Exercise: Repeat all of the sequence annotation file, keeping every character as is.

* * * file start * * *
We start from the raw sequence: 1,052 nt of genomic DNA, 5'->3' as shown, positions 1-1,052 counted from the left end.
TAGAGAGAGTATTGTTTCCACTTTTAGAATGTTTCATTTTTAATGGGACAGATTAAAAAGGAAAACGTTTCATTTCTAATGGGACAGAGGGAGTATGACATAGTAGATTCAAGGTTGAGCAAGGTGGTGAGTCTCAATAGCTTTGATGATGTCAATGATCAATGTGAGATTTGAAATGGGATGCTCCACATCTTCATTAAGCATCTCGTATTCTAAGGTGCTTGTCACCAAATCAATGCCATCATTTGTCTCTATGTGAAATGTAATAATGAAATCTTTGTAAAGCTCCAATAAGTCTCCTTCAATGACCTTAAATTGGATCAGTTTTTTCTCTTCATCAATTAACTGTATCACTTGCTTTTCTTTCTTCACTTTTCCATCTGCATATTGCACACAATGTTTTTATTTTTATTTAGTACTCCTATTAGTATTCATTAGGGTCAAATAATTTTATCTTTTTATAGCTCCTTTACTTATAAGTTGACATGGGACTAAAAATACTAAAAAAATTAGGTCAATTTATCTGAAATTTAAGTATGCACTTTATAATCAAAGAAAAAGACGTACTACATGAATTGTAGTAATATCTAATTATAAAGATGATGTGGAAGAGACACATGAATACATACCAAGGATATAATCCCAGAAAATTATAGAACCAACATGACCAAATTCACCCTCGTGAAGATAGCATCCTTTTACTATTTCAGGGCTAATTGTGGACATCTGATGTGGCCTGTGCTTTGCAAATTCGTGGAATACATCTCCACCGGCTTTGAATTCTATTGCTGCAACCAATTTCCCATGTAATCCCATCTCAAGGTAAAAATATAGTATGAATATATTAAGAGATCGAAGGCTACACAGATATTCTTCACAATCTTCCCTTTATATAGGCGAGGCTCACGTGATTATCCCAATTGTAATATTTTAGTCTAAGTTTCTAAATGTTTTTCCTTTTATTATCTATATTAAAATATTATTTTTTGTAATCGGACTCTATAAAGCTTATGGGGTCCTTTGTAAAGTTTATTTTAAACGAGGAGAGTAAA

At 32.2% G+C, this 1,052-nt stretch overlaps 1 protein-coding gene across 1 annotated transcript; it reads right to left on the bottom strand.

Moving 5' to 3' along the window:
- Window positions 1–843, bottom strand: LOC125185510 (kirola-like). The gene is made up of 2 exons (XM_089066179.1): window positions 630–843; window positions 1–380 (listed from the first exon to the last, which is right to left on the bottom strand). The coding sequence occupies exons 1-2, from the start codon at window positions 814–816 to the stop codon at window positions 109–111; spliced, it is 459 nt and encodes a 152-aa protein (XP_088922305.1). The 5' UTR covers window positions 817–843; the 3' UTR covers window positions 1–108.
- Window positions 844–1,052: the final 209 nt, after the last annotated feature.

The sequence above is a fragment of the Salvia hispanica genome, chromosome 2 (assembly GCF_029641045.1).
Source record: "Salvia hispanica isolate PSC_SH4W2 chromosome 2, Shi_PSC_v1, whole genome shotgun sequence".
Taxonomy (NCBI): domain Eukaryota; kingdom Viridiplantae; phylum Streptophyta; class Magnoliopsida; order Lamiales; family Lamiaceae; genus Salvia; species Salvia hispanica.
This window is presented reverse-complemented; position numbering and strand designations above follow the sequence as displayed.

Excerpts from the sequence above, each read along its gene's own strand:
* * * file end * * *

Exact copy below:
We start from the raw sequence: 1,052 nt of genomic DNA, 5'->3' as shown, positions 1-1,052 counted from the left end.
TAGAGAGAGTATTGTTTCCACTTTTAGAATGTTTCATTTTTAATGGGACAGATTAAAAAGGAAAACGTTTCATTTCTAATGGGACAGAGGGAGTATGACATAGTAGATTCAAGGTTGAGCAAGGTGGTGAGTCTCAATAGCTTTGATGATGTCAATGATCAATGTGAGATTTGAAATGGGATGCTCCACATCTTCATTAAGCATCTCGTATTCTAAGGTGCTTGTCACCAAATCAATGCCATCATTTGTCTCTATGTGAAATGTAATAATGAAATCTTTGTAAAGCTCCAATAAGTCTCCTTCAATGACCTTAAATTGGATCAGTTTTTTCTCTTCATCAATTAACTGTATCACTTGCTTTTCTTTCTTCACTTTTCCATCTGCATATTGCACACAATGTTTTTATTTTTATTTAGTACTCCTATTAGTATTCATTAGGGTCAAATAATTTTATCTTTTTATAGCTCCTTTACTTATAAGTTGACATGGGACTAAAAATACTAAAAAAATTAGGTCAATTTATCTGAAATTTAAGTATGCACTTTATAATCAAAGAAAAAGACGTACTACATGAATTGTAGTAATATCTAATTATAAAGATGATGTGGAAGAGACACATGAATACATACCAAGGATATAATCCCAGAAAATTATAGAACCAACATGACCAAATTCACCCTCGTGAAGATAGCATCCTTTTACTATTTCAGGGCTAATTGTGGACATCTGATGTGGCCTGTGCTTTGCAAATTCGTGGAATACATCTCCACCGGCTTTGAATTCTATTGCTGCAACCAATTTCCCATGTAATCCCATCTCAAGGTAAAAATATAGTATGAATATATTAAGAGATCGAAGGCTACACAGATATTCTTCACAATCTTCCCTTTATATAGGCGAGGCTCACGTGATTATCCCAATTGTAATATTTTAGTCTAAGTTTCTAAATGTTTTTCCTTTTATTATCTATATTAAAATATTATTTTTTGTAATCGGACTCTATAAAGCTTATGGGGTCCTTTGTAAAGTTTATTTTAAACGAGGAGAGTAAA

At 32.2% G+C, this 1,052-nt stretch overlaps 1 protein-coding gene across 1 annotated transcript; it reads right to left on the bottom strand.

Moving 5' to 3' along the window:
- Window positions 1–843, bottom strand: LOC125185510 (kirola-like). The gene is made up of 2 exons (XM_089066179.1): window positions 630–843; window positions 1–380 (listed from the first exon to the last, which is right to left on the bottom strand). The coding sequence occupies exons 1-2, from the start codon at window positions 814–816 to the stop codon at window positions 109–111; spliced, it is 459 nt and encodes a 152-aa protein (XP_088922305.1). The 5' UTR covers window positions 817–843; the 3' UTR covers window positions 1–108.
- Window positions 844–1,052: the final 209 nt, after the last annotated feature.

The sequence above is a fragment of the Salvia hispanica genome, chromosome 2 (assembly GCF_029641045.1).
Source record: "Salvia hispanica isolate PSC_SH4W2 chromosome 2, Shi_PSC_v1, whole genome shotgun sequence".
Taxonomy (NCBI): domain Eukaryota; kingdom Viridiplantae; phylum Streptophyta; class Magnoliopsida; order Lamiales; family Lamiaceae; genus Salvia; species Salvia hispanica.
This window is presented reverse-complemented; position numbering and strand designations above follow the sequence as displayed.

Excerpts from the sequence above, each read along its gene's own strand: